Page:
The wound that the patient experienced as an outcome of this procedure has several interesting aspects that deserve attention, most notably the skin necrosis and contact dermatitis. Skin necrosis is known to be a pathologic cellular response to multiple factors, some of which are heat, cytokines, irradiation, toxins, pathogens, and ischemia.10 The necrosis that developed in this patient is likely a result of more than one variable. It is possible that the splint over the wound compressed the surrounding vasculature. The splint was a volar resting splint, however, which provided wrist support along the palmar aspect of the hand without subjecting the wound to a hard surface. Nonetheless, the degree of tightness of the wound dressing that was used in conjunction with the splint could have interfered with normal blood flow to the dorsum of the hand. Loss of blood flow to an area of tissue or an organ will ultimately result in ischemia, cell death, and necrosis, and an example of this is commonly seen with chronic diabetic foot ulcers as a result of microvascular damage.11 A study by Kawai et al11 examined perilesional blood flow by measuring skin perfusion pressure (SPP) and highlighted the possibility of predicting wound healing based on measured blood flow to the area; the higher SPP measurements had a greater chance of healing without further operations. With minimal reports of wound issues as a result of this commonly used and widely accepted type of splint, it is less likely that it directly caused wound breakdown and necrosis. However, this patient’s wound was not examined until 7 days after the operation while immobilized within the splint. Examination of the wound within 48 hours may have resulted in earlier detection or even prevention of necrosis.12
Skin necrosis could also have occurred as a result of chemical toxicity. As mentioned previously, 2-octyl cyanoacrylate is a cyanoacrylate monomer that shares properties of other monomers within its class. The histotoxic effects of these monomers on cells and tissues have been examined. An in vitro study by Sulheim et al13 utilized 12 different cell lines and determined that octyl-cyanoacrylate was more toxic than ethyl-butyl-cyanoacrylate. Ciapetti et al14 conducted an in vitro study with mouse fibroblasts and human lymphocytes that concluded that ethyl-cyanoacrylate is most toxic and that butyl-cyanoacrylate is least toxic.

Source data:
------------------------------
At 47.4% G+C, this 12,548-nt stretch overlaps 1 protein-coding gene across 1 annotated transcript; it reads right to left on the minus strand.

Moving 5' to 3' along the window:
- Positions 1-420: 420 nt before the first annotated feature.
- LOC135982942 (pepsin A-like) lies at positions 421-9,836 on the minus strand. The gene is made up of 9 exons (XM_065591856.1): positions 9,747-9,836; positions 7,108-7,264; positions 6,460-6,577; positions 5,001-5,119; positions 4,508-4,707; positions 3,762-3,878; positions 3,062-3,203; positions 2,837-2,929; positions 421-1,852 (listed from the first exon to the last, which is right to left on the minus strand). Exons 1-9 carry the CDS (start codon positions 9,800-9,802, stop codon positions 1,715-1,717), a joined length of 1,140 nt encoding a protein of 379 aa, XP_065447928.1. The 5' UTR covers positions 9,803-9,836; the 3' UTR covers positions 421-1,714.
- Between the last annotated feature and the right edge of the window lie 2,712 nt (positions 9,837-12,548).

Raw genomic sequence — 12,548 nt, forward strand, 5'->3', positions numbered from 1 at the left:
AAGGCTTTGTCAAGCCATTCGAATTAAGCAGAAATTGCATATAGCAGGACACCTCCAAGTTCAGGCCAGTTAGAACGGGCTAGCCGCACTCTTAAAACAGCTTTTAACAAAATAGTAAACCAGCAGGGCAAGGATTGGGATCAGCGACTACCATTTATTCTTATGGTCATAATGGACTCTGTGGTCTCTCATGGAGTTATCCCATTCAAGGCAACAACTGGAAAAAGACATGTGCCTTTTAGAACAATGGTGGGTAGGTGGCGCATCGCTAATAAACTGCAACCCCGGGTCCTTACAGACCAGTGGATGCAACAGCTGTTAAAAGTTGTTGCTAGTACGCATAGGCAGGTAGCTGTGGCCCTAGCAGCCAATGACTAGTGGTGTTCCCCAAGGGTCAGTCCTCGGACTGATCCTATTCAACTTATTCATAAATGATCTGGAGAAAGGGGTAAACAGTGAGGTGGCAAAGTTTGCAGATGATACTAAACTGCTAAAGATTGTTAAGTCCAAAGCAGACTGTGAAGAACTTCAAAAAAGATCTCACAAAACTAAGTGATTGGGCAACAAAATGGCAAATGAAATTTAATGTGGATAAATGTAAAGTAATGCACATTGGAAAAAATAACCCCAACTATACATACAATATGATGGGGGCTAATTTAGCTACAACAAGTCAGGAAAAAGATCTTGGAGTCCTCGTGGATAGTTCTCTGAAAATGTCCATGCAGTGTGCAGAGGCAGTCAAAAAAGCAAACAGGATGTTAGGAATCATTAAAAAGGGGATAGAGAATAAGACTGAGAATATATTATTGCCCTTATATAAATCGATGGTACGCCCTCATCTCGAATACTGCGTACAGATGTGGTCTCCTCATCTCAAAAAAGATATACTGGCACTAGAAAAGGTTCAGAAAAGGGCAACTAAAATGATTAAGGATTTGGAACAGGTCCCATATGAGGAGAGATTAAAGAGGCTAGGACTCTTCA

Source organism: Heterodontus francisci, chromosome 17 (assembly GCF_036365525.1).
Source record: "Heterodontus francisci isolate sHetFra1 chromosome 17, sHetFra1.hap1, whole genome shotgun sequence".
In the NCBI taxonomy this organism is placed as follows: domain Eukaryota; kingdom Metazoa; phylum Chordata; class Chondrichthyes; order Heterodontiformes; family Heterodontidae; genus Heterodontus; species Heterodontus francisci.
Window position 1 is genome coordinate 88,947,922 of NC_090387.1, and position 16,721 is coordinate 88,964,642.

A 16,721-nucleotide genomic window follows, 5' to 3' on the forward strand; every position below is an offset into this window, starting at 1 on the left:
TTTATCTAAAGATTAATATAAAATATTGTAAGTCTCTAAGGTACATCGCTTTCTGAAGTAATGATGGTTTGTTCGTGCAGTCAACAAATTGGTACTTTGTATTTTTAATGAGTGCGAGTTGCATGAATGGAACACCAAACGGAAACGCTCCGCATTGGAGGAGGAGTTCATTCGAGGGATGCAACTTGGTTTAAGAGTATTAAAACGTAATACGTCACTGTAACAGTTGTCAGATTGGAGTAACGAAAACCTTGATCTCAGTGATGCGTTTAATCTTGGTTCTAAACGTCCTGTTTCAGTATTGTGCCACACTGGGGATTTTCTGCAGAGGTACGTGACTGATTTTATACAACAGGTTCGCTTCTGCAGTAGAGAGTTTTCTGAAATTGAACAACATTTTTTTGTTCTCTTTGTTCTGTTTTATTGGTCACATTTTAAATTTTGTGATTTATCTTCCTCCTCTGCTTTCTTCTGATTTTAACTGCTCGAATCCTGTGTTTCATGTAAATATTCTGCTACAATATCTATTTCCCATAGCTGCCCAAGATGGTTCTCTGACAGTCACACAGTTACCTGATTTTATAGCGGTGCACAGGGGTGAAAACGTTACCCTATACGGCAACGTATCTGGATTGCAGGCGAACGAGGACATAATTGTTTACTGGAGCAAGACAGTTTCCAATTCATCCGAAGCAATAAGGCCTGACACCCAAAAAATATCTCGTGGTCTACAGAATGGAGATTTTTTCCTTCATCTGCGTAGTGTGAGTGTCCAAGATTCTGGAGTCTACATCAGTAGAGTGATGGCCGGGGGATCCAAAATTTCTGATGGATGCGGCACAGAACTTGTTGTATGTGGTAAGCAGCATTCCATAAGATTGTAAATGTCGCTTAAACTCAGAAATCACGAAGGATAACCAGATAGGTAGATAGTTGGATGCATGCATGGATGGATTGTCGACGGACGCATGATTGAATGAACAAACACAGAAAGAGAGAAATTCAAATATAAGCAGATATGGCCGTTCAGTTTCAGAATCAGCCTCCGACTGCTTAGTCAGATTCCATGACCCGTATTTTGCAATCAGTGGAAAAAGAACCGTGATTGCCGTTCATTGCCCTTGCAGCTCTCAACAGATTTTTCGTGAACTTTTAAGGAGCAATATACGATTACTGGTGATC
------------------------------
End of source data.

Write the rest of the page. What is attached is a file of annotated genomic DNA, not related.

Regardless of the toxicity rankings among monomers, there is evidence that exposure can lead to toxic cellular injury. A case report by DaCruz15 discussed a full-thickness necrosis that developed as a result of the use of superglue, which is also a cyanoacrylate monomer. The cyanoacrylate is degraded into byproducts by cells—one of which is formaldehyde, and this is hypothesized to be the source of histotoxicity to cells.15 Weedon’s Skin Pathology discusses the topic of chemically induced irritant chemical dermatitis as a common subtype of allergic dermatitis.16 There is also discussion about allergic contact dermatitis progressing to purpura, vesiculobullous lesions, and even epidermal necrosis with ulceration.16 The area of skin necrosis in this patient followed the outlines of the adhesive application, supporting the theory that the adhesive caused an irritant contact dermatitis with skin necrosis.